In the course of my reading, I came across a quote by T. Eriksen that goes: “In a truly dialogic democracy, participants would have to demonstrate knowledge of others before moving on to critical or condescending statements about them”. It’s talking about democracy but I think it’s relevant it most cases. The example TE uses is the (vocal; why are they always so vocal?) criticism of Islam but those who have never so much as picked up a Quran. The same is true here. Unless you know what it’s like to be a woman, or at least make a concerted effort at empathy, you don’t have the right to criticise, particularly criticisms along the lines of what Clem cops on a daily basis. Of course, the experiences of women are by no means universal, I would never even suggest that. What I experience as a straight, white woman is a world away from the experiences of women of colour, women with disabilities and trans women. But being discriminated against, intimidated, bullied, threatened, excluded or made uncomfortable on account of your gender is experienced by women across the board. If you can’t be empathetic and try to understand what that is like, you don’t get an opinion. You straight-up don’t. That’s not ruling out the participation of men. There are plenty of dudes that are fellow feminists-in-arms and engage in meaningful dialogue about how change can happen. It’s just unfortunate that they’re not the ones doing the majority of posting on Clem’s Facebook.

Good things

 

There’s a lot of pretty average things going on in the world at the moment, to say the least. Mass shootings, terrorist attacks, wars and bombings. It takes a lot of stomach to read the news without wanting to rest your head on the kitchen table and sob. Adding to that, we’ve reached the back paddock of the year. We can see the end, we can see holidays, but we’ve still got a field’s worth of shit to wade through before we get out.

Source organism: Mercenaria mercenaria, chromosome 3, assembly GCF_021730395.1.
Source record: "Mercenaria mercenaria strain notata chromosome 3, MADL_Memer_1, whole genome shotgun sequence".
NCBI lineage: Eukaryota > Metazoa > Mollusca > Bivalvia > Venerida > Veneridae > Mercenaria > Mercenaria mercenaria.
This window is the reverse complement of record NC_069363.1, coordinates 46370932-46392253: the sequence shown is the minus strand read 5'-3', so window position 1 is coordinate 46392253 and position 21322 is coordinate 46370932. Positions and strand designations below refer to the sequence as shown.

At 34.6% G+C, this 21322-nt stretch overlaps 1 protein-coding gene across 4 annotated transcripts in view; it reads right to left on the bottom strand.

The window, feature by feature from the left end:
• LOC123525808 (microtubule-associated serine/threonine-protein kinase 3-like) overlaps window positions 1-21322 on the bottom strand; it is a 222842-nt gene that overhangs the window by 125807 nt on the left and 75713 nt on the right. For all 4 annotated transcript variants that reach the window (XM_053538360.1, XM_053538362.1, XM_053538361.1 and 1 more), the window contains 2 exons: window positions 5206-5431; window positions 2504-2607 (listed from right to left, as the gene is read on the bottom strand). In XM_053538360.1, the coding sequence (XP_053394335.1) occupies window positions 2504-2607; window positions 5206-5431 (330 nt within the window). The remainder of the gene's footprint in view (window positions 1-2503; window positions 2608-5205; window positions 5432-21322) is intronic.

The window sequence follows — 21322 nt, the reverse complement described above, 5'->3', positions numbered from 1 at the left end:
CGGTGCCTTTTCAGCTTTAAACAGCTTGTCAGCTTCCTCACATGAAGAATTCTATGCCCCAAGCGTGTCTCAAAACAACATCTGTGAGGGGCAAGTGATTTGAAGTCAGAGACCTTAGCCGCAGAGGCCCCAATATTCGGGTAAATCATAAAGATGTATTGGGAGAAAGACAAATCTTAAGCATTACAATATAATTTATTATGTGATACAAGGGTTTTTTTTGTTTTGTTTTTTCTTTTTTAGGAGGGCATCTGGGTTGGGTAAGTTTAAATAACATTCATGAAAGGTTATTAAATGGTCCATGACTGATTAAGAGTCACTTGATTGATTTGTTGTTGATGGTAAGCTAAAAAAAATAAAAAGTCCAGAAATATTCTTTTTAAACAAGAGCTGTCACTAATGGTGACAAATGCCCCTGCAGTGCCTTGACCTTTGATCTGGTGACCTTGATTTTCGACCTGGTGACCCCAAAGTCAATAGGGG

In an effort to circumvent all of this unpleasantness, I’ve been thinking about the little things that are good. Not in a cheesey “a child’s smile” kind of way, but just those every day, mundane things that make life just a little bit brighter. I am, of course, extremely wary of coming across as one of those Instagram positivity banshees who post pictures of sunsets or the ocean with a vague quote plastered over the top of it.

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I think it’s time to aim for a middle point between the reality of this messed up world and the proliferation of overly filtered portrayals of how great everything is. We need to tone down the Everything is Awesome!/#blessed/#soblessed/500 days of gratitude and tune out some of the barrage of terrible news we’re faced with every day. That’s not to say it isn’t important to be informed and engaged with the issues facing us as a society. It is. Now more than ever. But I think there’s scope for a little corner of our minds, or in my case the internet, for appreciating the everyday things in all their mundane excellence.